Vape and tobacco banned on CSU campus, all state property

Ravyn Cullor

Juuls are officially too cool for school.

Vaping and using any tobacco products were outlawed on state-owned property, including on the Colorado State University campus, after former Gov. John Hickenlooper signed an executive order in November.


Because the ban on tobacco and vape was so sudden, CSU is still developing a plan as to how they will enforce the new rules, wrote Bob Schur, director of the Office of Policy and Compliance, in an email to The Collegian.

“The University has used winter break to work on implementing the order within our community, and the University is still working on addressing some details of how the tobacco-free plans will be implemented,” Schur wrote.

Schur added the new rules do not say that staff and students can no longer use tobacco or vape products, but that they can not be used on any campus location. These include the Fort Collins campuses and any satellite offices run by the school like the Forest Service, Extension and Agricultural Experiment Station offices and grounds, according to a December email from Vice President for University Operations Lynn Johnson.

If a student sees someone vaping, with or without nicotine, or using tobacco products, including chew, on campus, Schur wrote that they ought to politely remind them of the new law and can also report them to Environmental Health Services.

The University does not yet know how they will punish students and staff who are caught once or repeatedly using tobacco on campus.

“The University plans to make decisions about how single or repeated offenses within the next several weeks,” Schur wrote. “Once those details will be in place, the University will communicate with students, faculty and staff through SOURCE, email messages, signs at the perimeters of campus, social media and other means.”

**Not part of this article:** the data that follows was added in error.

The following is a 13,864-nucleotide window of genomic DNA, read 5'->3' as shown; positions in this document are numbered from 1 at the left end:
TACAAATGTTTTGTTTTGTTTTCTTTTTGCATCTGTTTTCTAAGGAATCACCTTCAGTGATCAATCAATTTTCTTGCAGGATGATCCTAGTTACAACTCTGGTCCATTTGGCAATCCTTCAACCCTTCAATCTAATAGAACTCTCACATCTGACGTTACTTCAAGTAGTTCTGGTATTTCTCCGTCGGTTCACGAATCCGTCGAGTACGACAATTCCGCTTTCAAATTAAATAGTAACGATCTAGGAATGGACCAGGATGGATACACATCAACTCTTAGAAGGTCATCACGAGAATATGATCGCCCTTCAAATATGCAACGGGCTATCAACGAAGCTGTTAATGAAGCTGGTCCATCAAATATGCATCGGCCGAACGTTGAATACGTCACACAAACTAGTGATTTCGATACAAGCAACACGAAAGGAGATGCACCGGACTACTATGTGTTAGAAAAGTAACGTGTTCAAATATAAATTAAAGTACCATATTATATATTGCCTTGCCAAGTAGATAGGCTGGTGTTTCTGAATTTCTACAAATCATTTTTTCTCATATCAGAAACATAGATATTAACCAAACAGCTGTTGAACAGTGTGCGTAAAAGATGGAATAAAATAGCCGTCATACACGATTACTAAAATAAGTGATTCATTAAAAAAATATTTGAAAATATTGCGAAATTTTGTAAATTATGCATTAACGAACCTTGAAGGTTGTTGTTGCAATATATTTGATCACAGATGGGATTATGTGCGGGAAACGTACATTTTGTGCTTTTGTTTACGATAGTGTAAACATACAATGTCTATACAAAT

In fall 2018, 30 percent of incoming CSU students reported vaping before arriving on campus, and Schur wrote that fewer people understand the danger of vaping than of smoking traditional cigarettes. The Center for Disease Control reports that a Juul pod, which is a popular vaping device among young people, can contain 20 times the nicotine as a regular cigarette. Colorado also has the highest rate of teen vaping in the nation.

Studies have shown that nicotine, which is found in cigarettes and many vape devices, is particularly harmful to young people.

“Nicotine is known to be highly addictive and negatively affects the developing brain of youth and young adults more than older adults,” wrote Schur, referencing the 2016 CDC and Surgeon General’s Report E-Cigarette Use Among Youth. “Use can prime the brain for use of other addictive substances, reduced impulse control, mood disorders and deficits in attention and cognition.”

He also wrote that second-hand exposure to cigarette smoke has severe health implications for non-smokers.


More information on the campus tobacco policies can be found at Health plans available through the University, for both staff and students, include assistance for quitting tobacco

Ravyn Cullor can be reached at or on Twitter @RCullor99.